De Valence, G. & Runeson, G. 2011, 'On the State of the Building Industry after the GFC and the Euro Crisis', Australasian Journal of Construction Economics and Building, vol. 11, no. 4, pp. 102-113.View/Download from: UTS OPUS
There has been an intense debate in the media and among academics on how the great financial crisis has affected the global economy, and how the effects have differed in different regions of the world. This survey was designed to establish to what extent the building industry has been affected by the GFC and the Euro crisis. Over the last months we have asked senior academics and executives in construction businesses what has happened up to now in their region, what will most likely happen in the near future and in the long term. The answer is that in developed economies the effect has been a substantial downturn as finances have dried up while in developing economies in most regions, demand has been sustained due to population growth with ever increasing needs for residential building and infrastructure. While there is some apprehension about the potential effects of the Euro crisis deepening, no-one seems really worried. In the long term there is an agreement, in developed and developing countries alike, that current business models do not work and that the industry has to reinvent itself to be sustainable.
Gajendran, T., Brewer, G., Runeson, G. & Dainty, A. 2011, 'Investigating Informality in Construction: Philosophy, Paradigm and Practice', Australasian Journal of Construction Economics and Building, vol. 11, no. 2, pp. 84-98.View/Download from: UTS OPUS
The complex interrelationships commonly enacted as a consequence of project team activity take a number of different forms, including those formally dictated by contract conditions. However it is becoming increasingly apparent that project performance is affected by informal relationships, though their investigation is notoriously difficult. This paper proposes that these difficulties arise partly from the nature of the informalities themselves, but also as a consequence of the philosophical position taken by researchers and their consequent methodological/paradigmatic posture, and its impact upon those being studied. It consequently proposes a subjectivist investigative framework that accommodates multiple philosophical points of departure, matching them to a range of alternative methodologies, and indicates the desirability of blending to reflect the peculiarities of each context under investigation. The framework also accommodates the practicalities of putting complex methodologies into action. The paper concludes that this framework presents opportunities to conduct rigorous in-situ investigations of informality at work, leading to authentic and deep insights that would otherwise remain unseen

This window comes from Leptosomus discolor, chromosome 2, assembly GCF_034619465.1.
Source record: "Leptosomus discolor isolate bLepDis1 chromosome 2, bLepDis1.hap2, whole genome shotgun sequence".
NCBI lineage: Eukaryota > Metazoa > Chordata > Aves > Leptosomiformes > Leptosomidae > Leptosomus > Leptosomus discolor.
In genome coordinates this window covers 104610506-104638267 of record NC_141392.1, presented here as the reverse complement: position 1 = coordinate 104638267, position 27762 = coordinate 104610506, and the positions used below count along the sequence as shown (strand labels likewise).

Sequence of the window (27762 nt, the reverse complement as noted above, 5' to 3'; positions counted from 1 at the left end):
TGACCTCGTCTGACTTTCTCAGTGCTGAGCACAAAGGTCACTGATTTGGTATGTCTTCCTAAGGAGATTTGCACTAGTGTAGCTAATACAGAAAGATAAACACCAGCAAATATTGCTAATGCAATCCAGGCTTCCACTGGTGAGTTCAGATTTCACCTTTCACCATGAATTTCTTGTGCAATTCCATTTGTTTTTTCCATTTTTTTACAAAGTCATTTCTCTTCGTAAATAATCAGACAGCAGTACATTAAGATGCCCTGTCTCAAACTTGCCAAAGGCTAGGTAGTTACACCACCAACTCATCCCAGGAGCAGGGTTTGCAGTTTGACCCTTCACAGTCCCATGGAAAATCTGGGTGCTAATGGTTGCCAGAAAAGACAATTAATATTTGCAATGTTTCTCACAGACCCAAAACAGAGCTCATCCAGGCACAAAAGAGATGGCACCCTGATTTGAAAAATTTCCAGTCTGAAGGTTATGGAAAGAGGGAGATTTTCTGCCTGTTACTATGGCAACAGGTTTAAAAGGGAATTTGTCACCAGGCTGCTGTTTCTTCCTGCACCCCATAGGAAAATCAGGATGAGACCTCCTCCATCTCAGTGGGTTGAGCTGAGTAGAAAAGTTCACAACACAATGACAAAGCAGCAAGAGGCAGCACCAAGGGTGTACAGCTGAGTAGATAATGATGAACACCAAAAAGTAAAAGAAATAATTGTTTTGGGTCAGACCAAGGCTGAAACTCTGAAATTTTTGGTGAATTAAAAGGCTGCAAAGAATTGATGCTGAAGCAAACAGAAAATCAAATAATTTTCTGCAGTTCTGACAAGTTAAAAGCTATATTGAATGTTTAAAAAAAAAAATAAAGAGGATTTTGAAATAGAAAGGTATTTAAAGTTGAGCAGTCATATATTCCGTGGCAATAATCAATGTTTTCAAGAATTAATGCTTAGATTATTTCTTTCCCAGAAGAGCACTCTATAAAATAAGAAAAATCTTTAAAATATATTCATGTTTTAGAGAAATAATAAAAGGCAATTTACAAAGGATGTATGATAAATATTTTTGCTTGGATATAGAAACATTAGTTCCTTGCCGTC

Oo, B., Drew, D.S. & Runeson, G. 2010, 'Competitor analysis in construction bidding', Construction Management and Economics, vol. 28, no. 12, pp. 1321-1329.View/Download from: UTS OPUS or Publisher's site
Bidding strategies vary from contractor to contractor, each of which will have different degrees of sensitivity towards the factors affecting their bidding decisions. A competitor analysis using a linear mixed model is proposed for use by contractors as part of a more informed approach in identifying key competitors, and as a basis for formulating bidding strategies. The competitiveness between bids is examined according ti: (i) project size; (ii) work sector; (iii) work nature; and (iv) number of bidders.The model was tested empirically by application to a bidding dataset obtained from a large Hong Kong contractor. Allowing for different degrees of sensitivity towards the four bidding variables across competing contractors (i.e. with the model parameters that varied across competing contractors), the results indicate that competitiveness in bidding of this contractor is generally greater than the majority of its competitors.
Runeson, G. & Brewer, G. 2009, 'Innovation and attitude: Mapping the profile of ICT decision-makers in architectural, engineering and construction firms', International Journal of Managing Projects in Business, vol. 2, no. 4, pp. 599-610.View/Download from: UTS OPUS
Purpose The purpose of this paper is to report upon a doctoral thesis within the context of temporary project organisations that was driven by the question: what really influences decision makers when considering whether or not to adopt an innovation? This paper describes the philosophy, methodology and findings of the study, and illustrates the usefulness of the findings for application in construction and other project-driven industries. Design/methodology/approach The attitude of decision makers is discernible in their behaviour, which is an observable phenomenon. It has been observed from outside using a Delphi study of experts, providing an etic perspective, and reported upon first-hand through multiple in-depth interviews with experienced practitioners, thereby providing an emic counterpoint. Both perspectives have been further abstracted to develop a synthesised model of the attitudinal profile of information and communication technology (ICT) decision makers in the construction industry.
Runeson, G. 2006, 'Construction price formation: full-cost pricing or neoclassical microeconomic theory?', Construction Management and Economics, vol. 24, no. 7, pp. 773-783.
Runeson, G. & Skitmore, M. 2006, 'Bidding Models: testing the stationarity assumption', Construction Management and Economics, vol. 24, no. 7, pp. 791-803.
Skitmore, M. & Runeson, G. 2006, 'Bidding Models: Testing the Stationarity Assumption', Construction Management and Economics, vol. 24, no. 8, pp. 791-803.View/Download from: UTS OPUS or Publisher's site